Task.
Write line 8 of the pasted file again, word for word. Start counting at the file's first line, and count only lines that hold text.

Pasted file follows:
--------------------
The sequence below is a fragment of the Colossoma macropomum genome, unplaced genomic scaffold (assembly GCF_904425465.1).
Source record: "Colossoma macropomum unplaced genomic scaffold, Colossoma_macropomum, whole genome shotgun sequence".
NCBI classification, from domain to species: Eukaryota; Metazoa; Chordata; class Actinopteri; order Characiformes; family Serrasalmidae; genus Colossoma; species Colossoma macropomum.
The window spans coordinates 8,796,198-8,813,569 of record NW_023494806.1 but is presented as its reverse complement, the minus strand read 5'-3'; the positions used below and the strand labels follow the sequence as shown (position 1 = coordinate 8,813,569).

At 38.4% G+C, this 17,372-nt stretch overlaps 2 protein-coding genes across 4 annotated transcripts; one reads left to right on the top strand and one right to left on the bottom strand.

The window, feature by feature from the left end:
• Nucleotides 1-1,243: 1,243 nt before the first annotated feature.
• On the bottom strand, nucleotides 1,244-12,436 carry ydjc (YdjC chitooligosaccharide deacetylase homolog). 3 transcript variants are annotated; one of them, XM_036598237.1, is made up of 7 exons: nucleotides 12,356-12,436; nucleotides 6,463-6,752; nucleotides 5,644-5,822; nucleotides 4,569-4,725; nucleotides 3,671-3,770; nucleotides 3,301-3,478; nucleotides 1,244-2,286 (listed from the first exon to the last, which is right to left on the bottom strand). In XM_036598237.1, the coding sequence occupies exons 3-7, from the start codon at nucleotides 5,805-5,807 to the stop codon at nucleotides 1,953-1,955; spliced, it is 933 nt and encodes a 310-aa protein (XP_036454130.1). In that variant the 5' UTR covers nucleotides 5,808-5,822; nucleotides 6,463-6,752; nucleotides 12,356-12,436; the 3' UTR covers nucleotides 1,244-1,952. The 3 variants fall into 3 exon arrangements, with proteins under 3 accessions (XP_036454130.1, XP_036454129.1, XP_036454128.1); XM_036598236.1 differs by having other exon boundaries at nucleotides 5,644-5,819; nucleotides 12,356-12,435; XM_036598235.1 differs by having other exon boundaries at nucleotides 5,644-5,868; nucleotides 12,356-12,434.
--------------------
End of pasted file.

• On the bottom strand, nucleotides 1,244-12,436 carry ydjc (YdjC chitooligosaccharide deacetylase homolog). 3 transcript variants are annotated; one of them, XM_036598237.1, is made up of 7 exons: nucleotides 12,356-12,436; nucleotides 6,463-6,752; nucleotides 5,644-5,822; nucleotides 4,569-4,725; nucleotides 3,671-3,770; nucleotides 3,301-3,478; nucleotides 1,244-2,286 (listed from the first exon to the last, which is right to left on the bottom strand). In XM_036598237.1, the coding sequence occupies exons 3-7, from the start codon at nucleotides 5,805-5,807 to the stop codon at nucleotides 1,953-1,955; spliced, it is 933 nt and encodes a 310-aa protein (XP_036454130.1). In that variant the 5' UTR covers nucleotides 5,808-5,822; nucleotides 6,463-6,752; nucleotides 12,356-12,436; the 3' UTR covers nucleotides 1,244-1,952. The 3 variants fall into 3 exon arrangements, with proteins under 3 accessions (XP_036454130.1, XP_036454129.1, XP_036454128.1); XM_036598236.1 differs by having other exon boundaries at nucleotides 5,644-5,819; nucleotides 12,356-12,435; XM_036598235.1 differs by having other exon boundaries at nucleotides 5,644-5,868; nucleotides 12,356-12,434.